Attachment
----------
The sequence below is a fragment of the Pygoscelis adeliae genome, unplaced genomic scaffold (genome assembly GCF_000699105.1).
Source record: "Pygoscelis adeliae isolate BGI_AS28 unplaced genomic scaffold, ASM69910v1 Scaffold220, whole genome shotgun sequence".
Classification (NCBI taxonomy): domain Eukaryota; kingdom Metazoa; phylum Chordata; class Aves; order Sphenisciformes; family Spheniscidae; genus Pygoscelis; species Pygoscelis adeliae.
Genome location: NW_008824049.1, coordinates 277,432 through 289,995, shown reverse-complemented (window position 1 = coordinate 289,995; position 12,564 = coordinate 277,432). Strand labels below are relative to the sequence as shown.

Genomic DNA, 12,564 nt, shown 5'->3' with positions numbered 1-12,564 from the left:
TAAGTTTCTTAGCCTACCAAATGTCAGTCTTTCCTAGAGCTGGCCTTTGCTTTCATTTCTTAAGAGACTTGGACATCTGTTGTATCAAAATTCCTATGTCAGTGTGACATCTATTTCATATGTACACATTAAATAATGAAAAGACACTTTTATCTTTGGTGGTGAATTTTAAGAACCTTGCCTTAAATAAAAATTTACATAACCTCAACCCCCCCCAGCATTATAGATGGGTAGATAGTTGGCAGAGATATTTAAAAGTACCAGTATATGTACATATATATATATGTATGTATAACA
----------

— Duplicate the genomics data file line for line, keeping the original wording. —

The sequence below is a fragment of the Pygoscelis adeliae genome, unplaced genomic scaffold (genome assembly GCF_000699105.1).
Source record: "Pygoscelis adeliae isolate BGI_AS28 unplaced genomic scaffold, ASM69910v1 Scaffold220, whole genome shotgun sequence".
Classification (NCBI taxonomy): domain Eukaryota; kingdom Metazoa; phylum Chordata; class Aves; order Sphenisciformes; family Spheniscidae; genus Pygoscelis; species Pygoscelis adeliae.
Genome location: NW_008824049.1, coordinates 277,432 through 289,995, shown reverse-complemented (window position 1 = coordinate 289,995; position 12,564 = coordinate 277,432). Strand labels below are relative to the sequence as shown.

Genomic DNA, 12,564 nt, shown 5'->3' with positions numbered 1-12,564 from the left:
TAAGTTTCTTAGCCTACCAAATGTCAGTCTTTCCTAGAGCTGGCCTTTGCTTTCATTTCTTAAGAGACTTGGACATCTGTTGTATCAAAATTCCTATGTCAGTGTGACATCTATTTCATATGTACACATTAAATAATGAAAAGACACTTTTATCTTTGGTGGTGAATTTTAAGAACCTTGCCTTAAATAAAAATTTACATAACCTCAACCCCCCCCAGCATTATAGATGGGTAGATAGTTGGCAGAGATATTTAAAAGTACCAGTATATGTACATATATATATATGTATGTATAACA